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Old 01-03-2008, 09:10 AM
 
Location: San Antonio
343 posts, read 1,232,991 times
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Our home inspector and builder's warranty person both made me understand how important this is.

This is not new to me but they both kept saying that since it has been so dry lately that it is very important.
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Old 01-03-2008, 10:21 PM
 
Location: Washington, DC & San Antonio, TX
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I hope this isn't one of those "dumb questions", but is watering necessary for pier & beam foundations (i.e. older/historic homes). I'm in a neighborhood with notoriously shifting ground, and I was led to believe that with the old pier & beam houses, all you can do is shim up the piers every once in a while when the house starts to shift too much. Would watering help minimize shifting?
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Old 01-04-2008, 08:15 AM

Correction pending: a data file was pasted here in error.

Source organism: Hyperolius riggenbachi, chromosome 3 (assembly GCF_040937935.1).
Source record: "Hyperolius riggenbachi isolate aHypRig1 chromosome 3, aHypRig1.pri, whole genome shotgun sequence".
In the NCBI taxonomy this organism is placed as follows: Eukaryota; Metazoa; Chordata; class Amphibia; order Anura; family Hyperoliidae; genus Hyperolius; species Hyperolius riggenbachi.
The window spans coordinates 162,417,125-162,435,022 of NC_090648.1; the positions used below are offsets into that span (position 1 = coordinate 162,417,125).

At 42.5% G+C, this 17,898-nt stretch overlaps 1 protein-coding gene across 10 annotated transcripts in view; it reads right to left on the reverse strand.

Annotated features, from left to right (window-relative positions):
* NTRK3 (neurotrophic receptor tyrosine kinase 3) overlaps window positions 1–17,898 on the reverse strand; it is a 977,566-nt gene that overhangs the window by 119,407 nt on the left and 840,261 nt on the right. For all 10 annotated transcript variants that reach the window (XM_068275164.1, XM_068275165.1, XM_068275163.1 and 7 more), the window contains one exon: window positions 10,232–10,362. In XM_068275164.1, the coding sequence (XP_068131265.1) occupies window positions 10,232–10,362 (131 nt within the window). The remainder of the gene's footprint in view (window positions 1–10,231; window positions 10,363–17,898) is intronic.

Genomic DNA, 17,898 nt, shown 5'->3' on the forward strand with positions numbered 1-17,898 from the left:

Location: The "original 36" of SA
841 posts, read 1,607,819 times
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Quote:
Originally Posted by CelesteDF View Post
I hope this isn't one of those "dumb questions", but is watering necessary for pier & beam foundations (i.e. older/historic homes). I'm in a neighborhood with notoriously shifting ground, and I was led to believe that with the old pier & beam houses, all you can do is shim up the piers every once in a while when the house starts to shift too much. Would watering help minimize shifting?
Not a dumb question - I've asked the same one myself. Both a structural engineer and a home inspector told me that I do NOT need to water our pier and beam foundation. The structural engineer said that the reason we had shifting was because of improper drainage and we needed to ensure "positive drainage" for at least 3' away from the house. I'll look for the exact literature he gave me this weekend which explained maintenance of pier and beam foundations.